4 March 2012
Mike and I are relaxing in our “Super Deluxe Room” at Chateau Windsor Hotel in Churchgate, Mumbai. Its Gin & Limca hour (we cant find any cold tonic. No cold tonic; yes we’re roughing it). I know it sounds swish, but believe me it’s not. It’s in a concrete high-rise that is part apartment, part hotel. Complete with a caged lift the size of an aircraft toilet. However most aircraft don’t have a lift operator and two large tourists crammed in it. Not since the Ralph Fiennes Qantas incident has so much been shoved into such a tight space. But what it lacks in sophistication and glamour, our illustrious Chateau makes up for in character: that same tiny lift clacking between floors, the well-worn wooden steps on the five levels of staircase, the terrazzo floors, and the smiles in the hallways from each and every member of staff! We like it!
The journey to Mumbai was quite comfortable. Thank you Qantas. However arriving at Mumbai International Airport at 1.30am, after 19 hours travelling was a challenge. Fortunately the streets were quiet and our driver was not familiar with speeds less than 100 km per hour, so the last bit of our journey was a blur of ocean, slums and the relentless horn blasting.
Today we started with breakfast on the roof terrace, that looks over the Braybourne Cricket Oval, the ocean, and downtown Mumbai. We are in the old British part of Bombay, so it’s a mixture of Gothic Revival, Art Deco, Colonial and poured concrete with no style at all. Sounds picturesque doesn’t it, now add a sepia tone to that picture, and you have a vision of Mumbai in all it’s polluted glory.
We’ve wandered the old part, dodging the relatively small number of beggars (it’s a Sunday, so even they seem to have the day off). I know that sounds callous, but they are professional beggars and the moment you donate to one, you’re surrounded by mobs of them, some begging, some picking your pockets. I know from a past visit.
We visited the “Gateway to India” an Arc Du Triomphe-like structure on the sea wall built to celebrate the arrival of some British royals in the 1900s, and then ironically used by the British to celebrate as they left India on its independence. We were blessed by a holy man, who marked us with a red “kum kum” (no i didn’t make that up) mark on our forehead as he wound a piece of red and orange thread around our wrist. Of course a donation was essential for the small, but public ceremony. Naturally in the heat we both now have foreheads that look like we have a nasty rash or lipstick smeared over our brow. The constant walking and warm weather means we also have a very reddy orange wrist each, from our cotton bracelets.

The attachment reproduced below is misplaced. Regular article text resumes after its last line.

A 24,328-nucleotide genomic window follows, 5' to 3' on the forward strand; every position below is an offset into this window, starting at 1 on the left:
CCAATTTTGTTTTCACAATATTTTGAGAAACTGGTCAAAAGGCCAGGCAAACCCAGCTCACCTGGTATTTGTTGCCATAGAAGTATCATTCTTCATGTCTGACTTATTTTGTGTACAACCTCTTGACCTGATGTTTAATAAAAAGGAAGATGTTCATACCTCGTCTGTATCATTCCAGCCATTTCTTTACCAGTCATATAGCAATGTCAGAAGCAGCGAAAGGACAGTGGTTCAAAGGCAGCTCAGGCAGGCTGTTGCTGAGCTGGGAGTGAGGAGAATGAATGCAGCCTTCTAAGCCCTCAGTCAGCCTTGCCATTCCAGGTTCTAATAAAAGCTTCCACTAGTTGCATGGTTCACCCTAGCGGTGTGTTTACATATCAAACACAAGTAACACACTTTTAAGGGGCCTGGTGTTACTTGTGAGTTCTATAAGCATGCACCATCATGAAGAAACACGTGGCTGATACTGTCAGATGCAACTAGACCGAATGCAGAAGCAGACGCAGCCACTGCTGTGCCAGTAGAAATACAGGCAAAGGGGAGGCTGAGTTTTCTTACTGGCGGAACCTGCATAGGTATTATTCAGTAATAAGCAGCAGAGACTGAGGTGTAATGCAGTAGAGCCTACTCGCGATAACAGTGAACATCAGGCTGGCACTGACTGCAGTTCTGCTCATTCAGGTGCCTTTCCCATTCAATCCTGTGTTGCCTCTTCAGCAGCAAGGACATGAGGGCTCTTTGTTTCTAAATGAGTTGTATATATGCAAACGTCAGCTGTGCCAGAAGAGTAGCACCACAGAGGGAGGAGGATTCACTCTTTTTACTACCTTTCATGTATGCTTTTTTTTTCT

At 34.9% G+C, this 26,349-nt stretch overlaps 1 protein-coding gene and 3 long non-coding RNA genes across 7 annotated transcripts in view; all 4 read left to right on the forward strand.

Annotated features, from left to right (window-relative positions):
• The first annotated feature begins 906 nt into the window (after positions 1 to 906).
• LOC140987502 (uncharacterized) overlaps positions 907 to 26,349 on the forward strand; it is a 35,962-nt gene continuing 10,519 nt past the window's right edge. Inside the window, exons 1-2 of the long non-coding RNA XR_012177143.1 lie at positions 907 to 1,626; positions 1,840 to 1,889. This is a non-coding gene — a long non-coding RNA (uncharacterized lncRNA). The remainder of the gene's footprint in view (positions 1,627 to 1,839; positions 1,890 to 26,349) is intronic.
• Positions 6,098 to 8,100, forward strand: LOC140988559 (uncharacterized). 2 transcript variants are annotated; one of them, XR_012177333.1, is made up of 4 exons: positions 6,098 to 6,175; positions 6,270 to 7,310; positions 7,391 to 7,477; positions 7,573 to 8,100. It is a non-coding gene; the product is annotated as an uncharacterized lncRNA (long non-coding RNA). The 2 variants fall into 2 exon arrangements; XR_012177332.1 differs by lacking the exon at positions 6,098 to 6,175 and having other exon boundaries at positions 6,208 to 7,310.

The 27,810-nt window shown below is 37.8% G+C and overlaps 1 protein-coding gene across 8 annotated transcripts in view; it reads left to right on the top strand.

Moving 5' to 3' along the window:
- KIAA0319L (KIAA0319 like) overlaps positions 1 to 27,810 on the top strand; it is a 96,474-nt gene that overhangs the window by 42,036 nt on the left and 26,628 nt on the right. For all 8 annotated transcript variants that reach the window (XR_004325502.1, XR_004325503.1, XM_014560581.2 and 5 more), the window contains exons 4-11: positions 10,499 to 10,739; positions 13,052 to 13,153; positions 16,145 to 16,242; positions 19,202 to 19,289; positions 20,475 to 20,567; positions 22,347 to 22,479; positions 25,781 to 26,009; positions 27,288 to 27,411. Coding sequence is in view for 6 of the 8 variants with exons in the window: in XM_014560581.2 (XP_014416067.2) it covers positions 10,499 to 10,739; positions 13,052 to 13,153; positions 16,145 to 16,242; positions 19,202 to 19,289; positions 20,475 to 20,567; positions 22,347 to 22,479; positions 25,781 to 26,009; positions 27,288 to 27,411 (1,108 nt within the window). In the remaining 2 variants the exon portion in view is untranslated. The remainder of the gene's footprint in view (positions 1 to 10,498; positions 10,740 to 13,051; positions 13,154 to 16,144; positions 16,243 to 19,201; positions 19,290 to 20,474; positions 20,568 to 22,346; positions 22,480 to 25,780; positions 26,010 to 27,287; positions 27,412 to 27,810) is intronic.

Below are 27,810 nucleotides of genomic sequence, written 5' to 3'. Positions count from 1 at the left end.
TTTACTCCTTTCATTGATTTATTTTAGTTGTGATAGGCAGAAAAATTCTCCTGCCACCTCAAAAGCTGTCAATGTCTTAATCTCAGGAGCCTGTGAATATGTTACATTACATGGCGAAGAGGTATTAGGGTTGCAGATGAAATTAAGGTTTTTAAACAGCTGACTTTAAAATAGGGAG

I forgot to mention Cricket. I know – a game that is about as exciting as trying to deal with Indian bureaucracy. But today we walked through the green belt (well actually browny green) of Maidan Oval. About half a kilometre of public oval. This oval had approximately 50 separate and semi informal games going at once. A mixture of cricket whites, denim jeans and thongs/sandals, all playing around each other. Organised and polite chaos. The edge of the oval was awash with colourful saris, mangy dogs, and cricket desperates, all with a comment on the play. This wasn’t just confined to the Maiden Oval, as all through the side streets neighbourhood games were in full swing. The players of all ages were dodging the potholes, traffic, footpath markets, and washing lines of drying underwear and vibrant saris.
So all is good. We’ve been blessed by a holy man, we’re blessed to be able to come here, and we’re blessed that our curry lunch has not reacted in a negative way.